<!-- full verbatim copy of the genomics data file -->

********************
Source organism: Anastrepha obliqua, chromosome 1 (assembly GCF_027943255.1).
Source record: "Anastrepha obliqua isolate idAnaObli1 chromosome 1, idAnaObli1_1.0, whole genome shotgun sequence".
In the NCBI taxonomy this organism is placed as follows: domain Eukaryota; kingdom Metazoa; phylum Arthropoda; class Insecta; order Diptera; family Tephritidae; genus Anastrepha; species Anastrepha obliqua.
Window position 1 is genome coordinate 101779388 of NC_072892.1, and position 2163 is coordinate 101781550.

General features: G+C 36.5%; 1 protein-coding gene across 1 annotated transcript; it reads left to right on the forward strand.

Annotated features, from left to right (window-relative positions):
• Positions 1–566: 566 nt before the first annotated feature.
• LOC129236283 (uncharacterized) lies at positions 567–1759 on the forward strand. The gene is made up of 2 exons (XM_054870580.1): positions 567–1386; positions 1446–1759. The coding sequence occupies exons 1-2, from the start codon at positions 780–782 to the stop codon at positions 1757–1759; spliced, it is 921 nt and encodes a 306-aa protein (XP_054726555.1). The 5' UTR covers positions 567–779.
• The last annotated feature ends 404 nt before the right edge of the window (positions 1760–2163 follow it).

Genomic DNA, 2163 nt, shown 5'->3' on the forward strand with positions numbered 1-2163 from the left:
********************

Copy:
Source organism: Anastrepha obliqua, chromosome 1 (assembly GCF_027943255.1).
Source record: "Anastrepha obliqua isolate idAnaObli1 chromosome 1, idAnaObli1_1.0, whole genome shotgun sequence".
In the NCBI taxonomy this organism is placed as follows: domain Eukaryota; kingdom Metazoa; phylum Arthropoda; class Insecta; order Diptera; family Tephritidae; genus Anastrepha; species Anastrepha obliqua.
Window position 1 is genome coordinate 101779388 of NC_072892.1, and position 2163 is coordinate 101781550.

General features: G+C 36.5%; 1 protein-coding gene across 1 annotated transcript; it reads left to right on the forward strand.

Annotated features, from left to right (window-relative positions):
• Positions 1–566: 566 nt before the first annotated feature.
• LOC129236283 (uncharacterized) lies at positions 567–1759 on the forward strand. The gene is made up of 2 exons (XM_054870580.1): positions 567–1386; positions 1446–1759. The coding sequence occupies exons 1-2, from the start codon at positions 780–782 to the stop codon at positions 1757–1759; spliced, it is 921 nt and encodes a 306-aa protein (XP_054726555.1). The 5' UTR covers positions 567–779.
• The last annotated feature ends 404 nt before the right edge of the window (positions 1760–2163 follow it).

Genomic DNA, 2163 nt, shown 5'->3' on the forward strand with positions numbered 1-2163 from the left: